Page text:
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Hyundai has been trying for years to get away from the “cheap and cheerful” reputation. There are those who have heaped praise on the I30. It’s true that it was a quantum leap, but look at what it was leaping from. It should be added that the current car doesn’t have all of the safety features standard in its competitors such as Corolla.

 

Here’s the press release 

 

Hyundai Motor Company has released the first rendering of the next-generation i30, revealing an exciting new look for the company’s bestselling hatchback, set for its world premiere at the 2011 Frankfurt International Motor Show (IAA) in September.

The all-new i30 was designed and engineered at the Hyundai Motor Europe Technical Centre in Rüsselsheim, Germany and represents a further evolution of the unique form language, ‘fluidic sculpture’ – the company’s distinctive design DNA.

The ‘fluidic sculpture’ ethos utilises flowing lines inspired by nature and modern architecture to give a constant three-dimensional presence to Hyundai vehicles, and was introduced on the Hyundai ix-onic concept at the 2009 Geneva Motor Show. Since this debut, ‘fluidic sculpture’ has been the design language behind all new Hyundai models launched in Europe.

“When designing the all-new i30, we used strong, fluid lines to sculpt a car which looks athletic while exuding a sense of constant motion, even when stationary. From the rendering, you can see how we managed to give the car a bold stance, transmitting a confident attitude through sporty characteristics and dynamic proportions. In this way, the car is very close to the recently unveiled i40, and we want people to recognise the Hyundai design DNA on those two models,” commented Thomas Bürkle, Chief Designer at Hyundai Motor Europe Technical Centre.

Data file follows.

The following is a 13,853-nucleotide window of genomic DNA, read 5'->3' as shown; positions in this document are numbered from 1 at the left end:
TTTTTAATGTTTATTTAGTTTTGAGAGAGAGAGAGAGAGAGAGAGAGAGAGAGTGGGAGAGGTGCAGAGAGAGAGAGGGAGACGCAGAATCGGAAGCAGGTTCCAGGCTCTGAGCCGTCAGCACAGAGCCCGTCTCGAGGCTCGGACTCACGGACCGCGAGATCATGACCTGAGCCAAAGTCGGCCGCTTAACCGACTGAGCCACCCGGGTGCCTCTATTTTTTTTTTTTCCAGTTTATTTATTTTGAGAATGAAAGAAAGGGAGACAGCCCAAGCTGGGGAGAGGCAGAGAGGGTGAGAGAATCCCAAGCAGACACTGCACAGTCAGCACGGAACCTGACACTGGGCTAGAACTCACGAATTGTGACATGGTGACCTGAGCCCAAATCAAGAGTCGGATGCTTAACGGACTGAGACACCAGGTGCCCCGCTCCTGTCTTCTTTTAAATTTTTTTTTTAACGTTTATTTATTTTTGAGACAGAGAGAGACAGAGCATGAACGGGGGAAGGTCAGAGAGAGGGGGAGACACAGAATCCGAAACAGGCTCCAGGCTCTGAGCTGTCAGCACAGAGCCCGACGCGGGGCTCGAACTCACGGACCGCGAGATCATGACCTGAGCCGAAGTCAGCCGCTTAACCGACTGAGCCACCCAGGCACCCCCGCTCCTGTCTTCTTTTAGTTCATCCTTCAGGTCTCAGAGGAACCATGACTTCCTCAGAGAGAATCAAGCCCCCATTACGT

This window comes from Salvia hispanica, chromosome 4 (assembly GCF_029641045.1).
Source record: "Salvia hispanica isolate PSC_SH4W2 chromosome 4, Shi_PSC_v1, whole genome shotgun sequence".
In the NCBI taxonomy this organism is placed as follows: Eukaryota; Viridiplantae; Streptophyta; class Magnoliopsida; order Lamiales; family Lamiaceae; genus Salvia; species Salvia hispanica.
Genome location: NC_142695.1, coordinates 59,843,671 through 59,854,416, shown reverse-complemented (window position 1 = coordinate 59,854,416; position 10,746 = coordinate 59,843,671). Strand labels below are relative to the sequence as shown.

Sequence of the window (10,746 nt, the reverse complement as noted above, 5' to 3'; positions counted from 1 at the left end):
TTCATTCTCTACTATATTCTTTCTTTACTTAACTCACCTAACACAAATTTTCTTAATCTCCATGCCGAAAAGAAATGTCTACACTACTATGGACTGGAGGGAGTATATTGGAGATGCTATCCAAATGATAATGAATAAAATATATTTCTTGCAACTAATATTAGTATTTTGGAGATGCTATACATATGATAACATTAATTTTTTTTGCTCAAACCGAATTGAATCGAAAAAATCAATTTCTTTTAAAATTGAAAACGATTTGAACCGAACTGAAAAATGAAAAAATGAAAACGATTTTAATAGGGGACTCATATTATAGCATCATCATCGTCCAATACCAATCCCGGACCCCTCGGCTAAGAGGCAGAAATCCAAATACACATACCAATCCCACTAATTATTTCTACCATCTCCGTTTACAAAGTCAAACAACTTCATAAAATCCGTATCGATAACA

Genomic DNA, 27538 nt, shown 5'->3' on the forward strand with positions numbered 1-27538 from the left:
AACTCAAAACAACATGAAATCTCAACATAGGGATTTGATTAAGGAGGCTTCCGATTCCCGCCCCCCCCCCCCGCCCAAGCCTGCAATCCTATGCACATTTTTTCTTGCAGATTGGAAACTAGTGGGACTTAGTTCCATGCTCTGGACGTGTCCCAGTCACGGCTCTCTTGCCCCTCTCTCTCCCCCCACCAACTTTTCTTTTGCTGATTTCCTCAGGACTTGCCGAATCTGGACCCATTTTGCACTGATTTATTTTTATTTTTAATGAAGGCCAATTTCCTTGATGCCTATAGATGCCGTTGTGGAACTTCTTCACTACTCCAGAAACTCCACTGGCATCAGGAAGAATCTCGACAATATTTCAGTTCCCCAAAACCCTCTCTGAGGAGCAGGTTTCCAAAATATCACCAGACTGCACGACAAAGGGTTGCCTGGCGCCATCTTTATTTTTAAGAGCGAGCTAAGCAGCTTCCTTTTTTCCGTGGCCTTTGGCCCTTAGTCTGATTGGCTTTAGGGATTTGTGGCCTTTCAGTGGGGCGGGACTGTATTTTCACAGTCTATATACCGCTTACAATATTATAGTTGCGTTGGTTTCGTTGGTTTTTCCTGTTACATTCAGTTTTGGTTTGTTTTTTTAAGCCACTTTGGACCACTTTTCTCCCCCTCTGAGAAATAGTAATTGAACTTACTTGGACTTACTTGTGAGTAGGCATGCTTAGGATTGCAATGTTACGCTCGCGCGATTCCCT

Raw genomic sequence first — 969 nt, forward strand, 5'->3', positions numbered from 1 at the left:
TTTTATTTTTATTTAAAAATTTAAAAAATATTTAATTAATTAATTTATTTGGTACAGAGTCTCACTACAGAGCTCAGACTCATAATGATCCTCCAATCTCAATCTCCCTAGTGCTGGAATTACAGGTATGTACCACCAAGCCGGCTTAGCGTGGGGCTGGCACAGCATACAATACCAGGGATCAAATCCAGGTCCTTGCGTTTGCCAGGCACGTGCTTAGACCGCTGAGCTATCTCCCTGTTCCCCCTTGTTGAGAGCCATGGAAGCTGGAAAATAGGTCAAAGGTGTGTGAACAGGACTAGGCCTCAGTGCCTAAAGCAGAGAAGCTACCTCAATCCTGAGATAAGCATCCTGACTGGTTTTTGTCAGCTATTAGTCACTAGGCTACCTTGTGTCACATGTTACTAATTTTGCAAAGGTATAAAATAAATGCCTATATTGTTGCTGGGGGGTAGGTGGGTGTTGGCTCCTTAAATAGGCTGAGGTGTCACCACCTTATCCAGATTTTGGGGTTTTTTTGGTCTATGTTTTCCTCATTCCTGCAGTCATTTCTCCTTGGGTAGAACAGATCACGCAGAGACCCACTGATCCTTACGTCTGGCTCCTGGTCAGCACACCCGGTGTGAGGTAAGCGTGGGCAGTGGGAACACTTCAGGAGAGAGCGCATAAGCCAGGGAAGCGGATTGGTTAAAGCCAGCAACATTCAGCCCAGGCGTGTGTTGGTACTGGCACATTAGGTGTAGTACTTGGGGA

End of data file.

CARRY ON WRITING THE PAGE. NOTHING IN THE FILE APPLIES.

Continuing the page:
The next-generation i30 is also recognisable thanks to Hyundai’s signature front face – the hexagonal shaped front grille.

“The hexagonal appearance is unique to Hyundai, with the jewel-like front headlamps which flank the grille adding a strong personality to the vehicle, as well as a sense of refinement and luxury,” Thomas Bürkle added.

“The next generation i30 will play an important role in continuing the development of the Hyundai brand in Australia,” said Oliver Mann, Hyundai Motor Company Australia’s Director of Marketing. “We launched the current i30 in late 2007 and since then the car has been recognised with numerous awards, including an Australia’s ‘Best Small Car’ award for three years running.”